The coalition with the ordo-liberals is fully consistent with the economic paradigm of the PD. It follows the “external constraint” imposed by the European institutions as a religious dogma. Keynesianism and deficit spending in times of crisis are taboos, what matters is that Italy does “its homework” silently and sticks to European guidelines. This neo-liberal dogma has basically destroyed democratic policy making in Italy in the last decade and has contributed to the stagnation. Italian ordo-liberals see European integration as a guarantee that national politics will be deprived of capacity to shape the economy, in favour of a supra-national market-enforcing and budget-disciplining leviathan. This paradigm is fully consistent with Hayek, but also with Italian neo-liberals such as Carli or Maione. The PD leader Enrico Letta is an integral part of this establishment, and was formerly in the Christian Democratic Party (DC) and subsequently on the centrist faction in the PD.

Even on migration, supposedly a civil-right issue, some members of the Partito Democratico often competed with the radical right. They advertised the “success” of an agreement of their former Minister of Interior Minniti, to reduce the number of migrant departures from Libya. But at the price of detaining thousands of migrants in horrific quasi-concentration camps run by Libyan authorities. It is not uncommon to hear PD politicians arguing that they “did better than Salvini” in this field.

The PD electoral campaign is mostly a campaign “in defence of the constitution” and “against the right”. But this defence does not include the most progressive parts of the constitution. Rather, it is interested to avoid a shift to a presidential system, and to ensure that Italian law remains constitutionally subordinated to European law.

The social composition of PD’s voters shows a consistent picture. Data from the previously mentioned survey (IPSOS, 2022), shows that the electoral base of the PD largely overlaps sectors with ordo-liberal thinking. First,  among the high-income voters, the PD holds for 31.4% against 20.9% of national average. The preferences for the PD shrinks together with the income class, obtaining only 10% of the voting preferences among the low-income voters (against 21.5% of the right-wing FdI). Other core-constituencies are entrepreneurs and self-employed (24.2%), teachers and white-collar workers (25.4%) and pensioners (29.2%). Conversely, only around 13% of factory workers and the unemployed expressed a preference for the PD. This largely confirms a previous data from the post-2013 election surveys (ITANES, 2013). Namely it is a party that gradually loses voters from the most disadvantaged social strata in favour of the wealthier ones. 

The left turn of the Five Star Movement.

After the end of the second Conte government, Giuseppe Conte, former Italian Prime Minister, decided to continue as the political leader of the Five Star Movement, replacing Luigi di Maio. The Five Star Movement’s leadership was now divided between Di Maio, for the moderate “pro-government” area of the Movement, and Conte, for the critics of the new Draghi government. This did not prevent Conte from giving Draghi a blank cheque for the whole first year of mandate, even in regards to the Russian-Ukrainian war. The Five Star Movement was fundamentally  a disciplined device to support the government and “rebel” parliamentarians who refused to vote for the Draghi government, like Pino Cabras, were expelled.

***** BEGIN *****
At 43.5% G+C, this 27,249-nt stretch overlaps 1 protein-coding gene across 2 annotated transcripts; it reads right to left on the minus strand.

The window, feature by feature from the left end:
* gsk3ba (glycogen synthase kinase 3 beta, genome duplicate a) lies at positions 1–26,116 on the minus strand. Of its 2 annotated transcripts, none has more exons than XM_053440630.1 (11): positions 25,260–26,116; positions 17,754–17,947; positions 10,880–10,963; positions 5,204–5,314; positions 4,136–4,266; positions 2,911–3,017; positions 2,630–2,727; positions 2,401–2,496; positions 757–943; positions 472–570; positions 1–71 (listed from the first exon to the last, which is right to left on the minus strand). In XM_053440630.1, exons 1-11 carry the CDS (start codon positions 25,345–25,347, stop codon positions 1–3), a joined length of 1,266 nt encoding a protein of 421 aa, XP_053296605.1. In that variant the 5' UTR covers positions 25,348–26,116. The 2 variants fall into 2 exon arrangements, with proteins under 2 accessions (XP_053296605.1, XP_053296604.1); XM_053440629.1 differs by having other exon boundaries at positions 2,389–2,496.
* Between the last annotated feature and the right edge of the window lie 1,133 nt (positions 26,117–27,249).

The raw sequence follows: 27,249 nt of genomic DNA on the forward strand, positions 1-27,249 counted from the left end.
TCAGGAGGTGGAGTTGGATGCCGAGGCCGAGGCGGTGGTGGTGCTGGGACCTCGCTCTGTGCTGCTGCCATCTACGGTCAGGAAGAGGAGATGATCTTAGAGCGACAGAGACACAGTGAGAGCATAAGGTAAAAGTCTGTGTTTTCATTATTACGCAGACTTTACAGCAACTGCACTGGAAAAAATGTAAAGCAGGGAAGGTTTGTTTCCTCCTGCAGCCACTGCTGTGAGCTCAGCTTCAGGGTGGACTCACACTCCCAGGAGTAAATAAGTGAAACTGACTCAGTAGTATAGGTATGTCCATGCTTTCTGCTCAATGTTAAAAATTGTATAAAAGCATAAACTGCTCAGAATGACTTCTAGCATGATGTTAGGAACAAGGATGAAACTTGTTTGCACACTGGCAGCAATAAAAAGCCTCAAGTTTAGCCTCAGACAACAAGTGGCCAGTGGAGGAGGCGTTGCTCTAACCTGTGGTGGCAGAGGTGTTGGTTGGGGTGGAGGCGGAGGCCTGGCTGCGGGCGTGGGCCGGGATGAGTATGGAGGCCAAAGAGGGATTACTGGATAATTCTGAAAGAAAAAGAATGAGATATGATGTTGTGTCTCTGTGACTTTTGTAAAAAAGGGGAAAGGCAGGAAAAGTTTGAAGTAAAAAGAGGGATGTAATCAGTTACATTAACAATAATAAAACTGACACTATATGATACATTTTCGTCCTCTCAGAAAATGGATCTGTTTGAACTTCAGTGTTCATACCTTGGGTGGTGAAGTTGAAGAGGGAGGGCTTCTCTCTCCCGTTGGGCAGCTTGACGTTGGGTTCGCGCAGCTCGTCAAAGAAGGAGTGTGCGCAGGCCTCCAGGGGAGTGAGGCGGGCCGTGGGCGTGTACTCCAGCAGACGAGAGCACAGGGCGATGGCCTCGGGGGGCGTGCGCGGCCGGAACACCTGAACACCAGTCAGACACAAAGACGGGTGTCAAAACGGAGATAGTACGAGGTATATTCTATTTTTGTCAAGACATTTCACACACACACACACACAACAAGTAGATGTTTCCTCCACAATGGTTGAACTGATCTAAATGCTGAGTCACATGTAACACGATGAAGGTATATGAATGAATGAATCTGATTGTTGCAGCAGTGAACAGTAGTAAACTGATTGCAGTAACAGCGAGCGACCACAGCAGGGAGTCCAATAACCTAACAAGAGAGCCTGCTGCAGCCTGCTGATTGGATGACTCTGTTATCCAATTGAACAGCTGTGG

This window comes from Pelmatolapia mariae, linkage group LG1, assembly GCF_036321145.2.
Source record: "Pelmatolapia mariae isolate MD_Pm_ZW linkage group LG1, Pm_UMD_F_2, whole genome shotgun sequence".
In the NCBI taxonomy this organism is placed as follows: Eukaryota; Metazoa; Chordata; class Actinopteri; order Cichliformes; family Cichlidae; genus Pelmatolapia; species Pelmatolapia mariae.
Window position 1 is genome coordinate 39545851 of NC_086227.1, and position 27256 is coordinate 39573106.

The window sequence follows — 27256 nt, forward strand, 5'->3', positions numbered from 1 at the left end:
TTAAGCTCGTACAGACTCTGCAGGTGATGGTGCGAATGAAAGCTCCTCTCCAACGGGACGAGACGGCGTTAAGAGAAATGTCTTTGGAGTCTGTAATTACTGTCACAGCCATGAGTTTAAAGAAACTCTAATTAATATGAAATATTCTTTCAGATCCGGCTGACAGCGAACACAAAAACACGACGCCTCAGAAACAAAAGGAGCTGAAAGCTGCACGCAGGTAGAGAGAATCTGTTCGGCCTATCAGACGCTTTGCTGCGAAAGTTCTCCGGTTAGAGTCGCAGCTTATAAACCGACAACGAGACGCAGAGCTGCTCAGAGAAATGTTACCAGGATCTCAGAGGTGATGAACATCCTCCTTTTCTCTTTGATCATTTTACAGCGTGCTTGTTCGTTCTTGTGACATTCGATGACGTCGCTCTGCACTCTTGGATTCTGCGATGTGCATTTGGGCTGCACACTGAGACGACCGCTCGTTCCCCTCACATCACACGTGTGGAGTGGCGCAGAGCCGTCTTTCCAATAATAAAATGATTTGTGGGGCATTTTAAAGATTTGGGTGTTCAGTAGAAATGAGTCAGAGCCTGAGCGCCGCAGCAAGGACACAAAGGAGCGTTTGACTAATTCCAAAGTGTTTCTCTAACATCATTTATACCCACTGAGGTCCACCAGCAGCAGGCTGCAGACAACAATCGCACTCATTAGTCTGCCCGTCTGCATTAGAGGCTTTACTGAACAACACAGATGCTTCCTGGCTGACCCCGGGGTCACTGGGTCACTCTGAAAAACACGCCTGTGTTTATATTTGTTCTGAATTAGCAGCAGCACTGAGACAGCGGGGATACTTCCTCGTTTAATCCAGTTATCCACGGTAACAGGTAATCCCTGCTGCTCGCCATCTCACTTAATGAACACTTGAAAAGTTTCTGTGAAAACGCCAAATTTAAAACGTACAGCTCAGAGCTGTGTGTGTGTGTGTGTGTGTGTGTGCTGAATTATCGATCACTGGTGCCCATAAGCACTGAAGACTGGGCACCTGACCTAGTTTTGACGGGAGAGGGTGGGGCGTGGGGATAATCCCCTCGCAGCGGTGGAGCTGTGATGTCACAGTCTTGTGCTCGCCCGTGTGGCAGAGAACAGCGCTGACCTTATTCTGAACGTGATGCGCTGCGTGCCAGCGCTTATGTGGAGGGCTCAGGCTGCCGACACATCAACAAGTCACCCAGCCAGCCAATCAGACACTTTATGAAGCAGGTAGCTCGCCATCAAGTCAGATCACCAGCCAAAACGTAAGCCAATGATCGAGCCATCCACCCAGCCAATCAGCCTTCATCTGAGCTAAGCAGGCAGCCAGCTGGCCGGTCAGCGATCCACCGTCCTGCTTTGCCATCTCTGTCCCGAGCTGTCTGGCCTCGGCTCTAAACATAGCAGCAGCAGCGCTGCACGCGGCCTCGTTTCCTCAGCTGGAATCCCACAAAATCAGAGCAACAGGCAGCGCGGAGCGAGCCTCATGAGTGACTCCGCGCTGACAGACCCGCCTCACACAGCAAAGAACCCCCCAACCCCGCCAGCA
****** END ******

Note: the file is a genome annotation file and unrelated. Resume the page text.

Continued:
This changed in June this year, when Conte decided that the Movement should have been more critical vis-à-vis the government, especially on social policy and on weapons to Ukraine. This escalated  tensions within the Five Star Movement between pro-government and anti-government factions. It led eventually to Luigi Di Maio and his circle leaving the Five Star Movement to set up “Impegno Civico”, which placed itself as a “puppet list” of the Partito Democratico.

This final showdown enabled the Five Star Movement to quit the game and refusing to be part of the Draghi government. Nonetheless, Conte initially offered his “external support” to single measures, rather than the whole set of policies. However, Draghi was not eager to accept this and the government fell.

The reasons leading Conte to quit the government are still unclear. The main motivation given was the neglect of the Five Star Movement’s proposals for redistributive policies and social aid in the government coalition. A more critical,  realistic view – argues that this was an electoral strategy. With likely social unrest  this autumn due to gas shortages and inflation, The Five Star Movement did not want to lose its narrow political consensus by backing a government that, would become unpopular. As Conte put it: “at the election day, it is not journalists or tv commentators the only ones who vote”.